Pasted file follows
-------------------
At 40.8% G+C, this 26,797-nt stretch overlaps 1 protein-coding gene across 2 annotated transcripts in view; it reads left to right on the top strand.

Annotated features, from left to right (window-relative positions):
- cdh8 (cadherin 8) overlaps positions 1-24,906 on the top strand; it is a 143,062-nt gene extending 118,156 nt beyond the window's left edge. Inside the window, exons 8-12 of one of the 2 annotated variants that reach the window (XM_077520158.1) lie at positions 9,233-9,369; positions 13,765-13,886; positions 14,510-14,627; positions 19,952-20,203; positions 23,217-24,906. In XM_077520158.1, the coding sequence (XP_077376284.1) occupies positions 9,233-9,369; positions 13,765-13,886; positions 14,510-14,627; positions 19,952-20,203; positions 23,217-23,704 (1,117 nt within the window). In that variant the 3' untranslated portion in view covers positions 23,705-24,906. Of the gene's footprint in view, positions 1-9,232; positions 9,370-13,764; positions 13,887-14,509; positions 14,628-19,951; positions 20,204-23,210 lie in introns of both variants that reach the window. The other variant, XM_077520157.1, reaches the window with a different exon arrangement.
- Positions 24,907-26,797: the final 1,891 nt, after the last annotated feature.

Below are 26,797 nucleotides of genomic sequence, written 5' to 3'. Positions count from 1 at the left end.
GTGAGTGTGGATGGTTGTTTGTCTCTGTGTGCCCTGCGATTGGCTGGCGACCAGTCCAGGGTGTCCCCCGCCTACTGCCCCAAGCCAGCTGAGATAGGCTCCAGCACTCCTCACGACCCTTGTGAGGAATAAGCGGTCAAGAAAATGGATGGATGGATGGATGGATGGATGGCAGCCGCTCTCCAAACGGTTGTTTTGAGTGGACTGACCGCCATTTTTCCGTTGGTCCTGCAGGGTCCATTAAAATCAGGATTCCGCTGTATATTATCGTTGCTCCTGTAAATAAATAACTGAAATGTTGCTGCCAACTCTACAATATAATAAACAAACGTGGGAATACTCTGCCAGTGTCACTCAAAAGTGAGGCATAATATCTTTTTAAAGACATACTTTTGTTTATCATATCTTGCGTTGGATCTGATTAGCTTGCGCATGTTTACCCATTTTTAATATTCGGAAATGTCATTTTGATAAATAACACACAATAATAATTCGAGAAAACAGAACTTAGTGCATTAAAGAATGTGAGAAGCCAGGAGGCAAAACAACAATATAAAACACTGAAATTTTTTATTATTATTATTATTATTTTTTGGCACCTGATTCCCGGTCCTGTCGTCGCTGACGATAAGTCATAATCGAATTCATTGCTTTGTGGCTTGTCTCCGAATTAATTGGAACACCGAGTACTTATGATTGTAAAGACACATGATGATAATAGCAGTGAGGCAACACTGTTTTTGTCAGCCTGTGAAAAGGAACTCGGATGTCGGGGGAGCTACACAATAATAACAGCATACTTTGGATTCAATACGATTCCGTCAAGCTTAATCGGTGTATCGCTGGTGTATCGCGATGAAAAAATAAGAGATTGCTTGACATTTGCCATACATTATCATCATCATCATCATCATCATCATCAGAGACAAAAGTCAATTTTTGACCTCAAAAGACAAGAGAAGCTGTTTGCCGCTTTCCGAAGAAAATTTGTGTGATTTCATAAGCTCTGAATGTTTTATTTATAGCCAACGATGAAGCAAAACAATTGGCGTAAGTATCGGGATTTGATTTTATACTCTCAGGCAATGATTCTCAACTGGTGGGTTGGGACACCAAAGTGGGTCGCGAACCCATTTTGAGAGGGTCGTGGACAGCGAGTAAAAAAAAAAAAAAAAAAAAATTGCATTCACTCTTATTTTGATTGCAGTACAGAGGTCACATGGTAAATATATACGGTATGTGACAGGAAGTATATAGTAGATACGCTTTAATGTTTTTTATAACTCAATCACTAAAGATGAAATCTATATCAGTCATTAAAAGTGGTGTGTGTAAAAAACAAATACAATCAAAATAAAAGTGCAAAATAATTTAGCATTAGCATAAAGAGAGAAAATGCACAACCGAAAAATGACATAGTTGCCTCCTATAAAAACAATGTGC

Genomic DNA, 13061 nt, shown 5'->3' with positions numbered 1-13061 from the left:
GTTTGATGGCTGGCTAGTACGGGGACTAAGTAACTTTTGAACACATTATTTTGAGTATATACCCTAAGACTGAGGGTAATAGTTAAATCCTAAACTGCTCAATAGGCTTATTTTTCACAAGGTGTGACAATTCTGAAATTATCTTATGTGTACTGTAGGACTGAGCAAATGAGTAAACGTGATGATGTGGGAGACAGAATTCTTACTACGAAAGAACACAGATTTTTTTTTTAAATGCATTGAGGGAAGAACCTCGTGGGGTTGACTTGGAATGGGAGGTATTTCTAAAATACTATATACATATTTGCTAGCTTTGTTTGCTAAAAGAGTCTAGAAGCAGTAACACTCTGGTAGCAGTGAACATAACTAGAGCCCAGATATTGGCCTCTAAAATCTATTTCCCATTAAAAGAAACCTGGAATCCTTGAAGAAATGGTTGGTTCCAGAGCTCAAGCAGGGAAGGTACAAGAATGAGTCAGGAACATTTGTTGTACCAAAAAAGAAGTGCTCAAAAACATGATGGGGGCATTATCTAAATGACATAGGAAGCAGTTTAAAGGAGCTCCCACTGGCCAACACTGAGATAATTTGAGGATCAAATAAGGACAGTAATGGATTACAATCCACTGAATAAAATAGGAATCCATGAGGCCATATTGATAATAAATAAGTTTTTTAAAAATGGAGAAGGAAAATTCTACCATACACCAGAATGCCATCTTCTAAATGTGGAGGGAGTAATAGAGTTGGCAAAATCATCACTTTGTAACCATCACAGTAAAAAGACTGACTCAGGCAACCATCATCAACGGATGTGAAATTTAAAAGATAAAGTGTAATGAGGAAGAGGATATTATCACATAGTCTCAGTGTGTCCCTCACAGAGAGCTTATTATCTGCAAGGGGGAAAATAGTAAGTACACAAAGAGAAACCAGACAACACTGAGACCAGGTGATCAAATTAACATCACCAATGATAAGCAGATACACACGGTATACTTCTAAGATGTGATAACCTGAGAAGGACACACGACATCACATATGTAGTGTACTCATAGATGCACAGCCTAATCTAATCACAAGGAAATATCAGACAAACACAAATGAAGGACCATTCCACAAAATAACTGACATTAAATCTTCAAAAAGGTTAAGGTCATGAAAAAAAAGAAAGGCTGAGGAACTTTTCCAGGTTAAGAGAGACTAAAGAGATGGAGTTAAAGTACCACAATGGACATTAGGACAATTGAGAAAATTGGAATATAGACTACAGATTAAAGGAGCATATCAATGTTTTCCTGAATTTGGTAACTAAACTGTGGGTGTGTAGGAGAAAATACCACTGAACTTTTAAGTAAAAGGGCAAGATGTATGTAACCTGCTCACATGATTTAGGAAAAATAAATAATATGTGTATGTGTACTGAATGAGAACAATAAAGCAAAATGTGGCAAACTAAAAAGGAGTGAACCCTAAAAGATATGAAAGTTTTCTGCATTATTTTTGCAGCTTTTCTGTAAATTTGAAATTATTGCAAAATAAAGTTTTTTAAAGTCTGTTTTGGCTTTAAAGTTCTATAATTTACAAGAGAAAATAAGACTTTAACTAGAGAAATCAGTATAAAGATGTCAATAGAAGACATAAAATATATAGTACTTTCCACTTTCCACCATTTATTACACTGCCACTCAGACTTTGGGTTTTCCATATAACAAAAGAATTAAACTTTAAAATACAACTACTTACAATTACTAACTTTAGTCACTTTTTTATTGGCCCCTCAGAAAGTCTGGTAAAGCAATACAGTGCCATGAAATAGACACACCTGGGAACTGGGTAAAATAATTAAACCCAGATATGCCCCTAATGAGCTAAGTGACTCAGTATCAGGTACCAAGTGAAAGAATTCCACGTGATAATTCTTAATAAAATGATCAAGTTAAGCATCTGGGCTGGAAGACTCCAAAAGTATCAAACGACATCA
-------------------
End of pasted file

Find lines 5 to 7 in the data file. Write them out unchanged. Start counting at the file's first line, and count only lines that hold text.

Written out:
Below are 26,797 nucleotides of genomic sequence, written 5' to 3'. Positions count from 1 at the left end.
GTGAGTGTGGATGGTTGTTTGTCTCTGTGTGCCCTGCGATTGGCTGGCGACCAGTCCAGGGTGTCCCCCGCCTACTGCCCCAAGCCAGCTGAGATAGGCTCCAGCACTCCTCACGACCCTTGTGAGGAATAAGCGGTCAAGAAAATGGATGGATGGATGGATGGATGGATGGCAGCCGCTCTCCAAACGGTTGTTTTGAGTGGACTGACCGCCATTTTTCCGTTGGTCCTGCAGGGTCCATTAAAATCAGGATTCCGCTGTATATTATCGTTGCTCCTGTAAATAAATAACTGAAATGTTGCTGCCAACTCTACAATATAATAAACAAACGTGGGAATACTCTGCCAGTGTCACTCAAAAGTGAGGCATAATATCTTTTTAAAGACATACTTTTGTTTATCATATCTTGCGTTGGATCTGATTAGCTTGCGCATGTTTACCCATTTTTAATATTCGGAAATGTCATTTTGATAAATAACACACAATAATAATTCGAGAAAACAGAACTTAGTGCATTAAAGAATGTGAGAAGCCAGGAGGCAAAACAACAATATAAAACACTGAAATTTTTTATTATTATTATTATTATTTTTTGGCACCTGATTCCCGGTCCTGTCGTCGCTGACGATAAGTCATAATCGAATTCATTGCTTTGTGGCTTGTCTCCGAATTAATTGGAACACCGAGTACTTATGATTGTAAAGACACATGATGATAATAGCAGTGAGGCAACACTGTTTTTGTCAGCCTGTGAAAAGGAACTCGGATGTCGGGGGAGCTACACAATAATAACAGCATACTTTGGATTCAATACGATTCCGTCAAGCTTAATCGGTGTATCGCTGGTGTATCGCGATGAAAAAATAAGAGATTGCTTGACATTTGCCATACATTATCATCATCATCATCATCATCATCATCAGAGACAAAAGTCAATTTTTGACCTCAAAAGACAAGAGAAGCTGTTTGCCGCTTTCCGAAGAAAATTTGTGTGATTTCATAAGCTCTGAATGTTTTATTTATAGCCAACGATGAAGCAAAACAATTGGCGTAAGTATCGGGATTTGATTTTATACTCTCAGGCAATGATTCTCAACTGGTGGGTTGGGACACCAAAGTGGGTCGCGAACCCATTTTGAGAGGGTCGTGGACAGCGAGTAAAAAAAAAAAAAAAAAAAAATTGCATTCACTCTTATTTTGATTGCAGTACAGAGGTCACATGGTAAATATATACGGTATGTGACAGGAAGTATATAGTAGATACGCTTTAATGTTTTTTATAACTCAATCACTAAAGATGAAATCTATATCAGTCATTAAAAGTGGTGTGTGTAAAAAACAAATACAATCAAAATAAAAGTGCAAAATAATTTAGCATTAGCATAAAGAGAGAAAATGCACAACCGAAAAATGACATAGTTGCCTCCTATAAAAACAATGTGC

Genomic DNA, 13061 nt, shown 5'->3' with positions numbered 1-13061 from the left: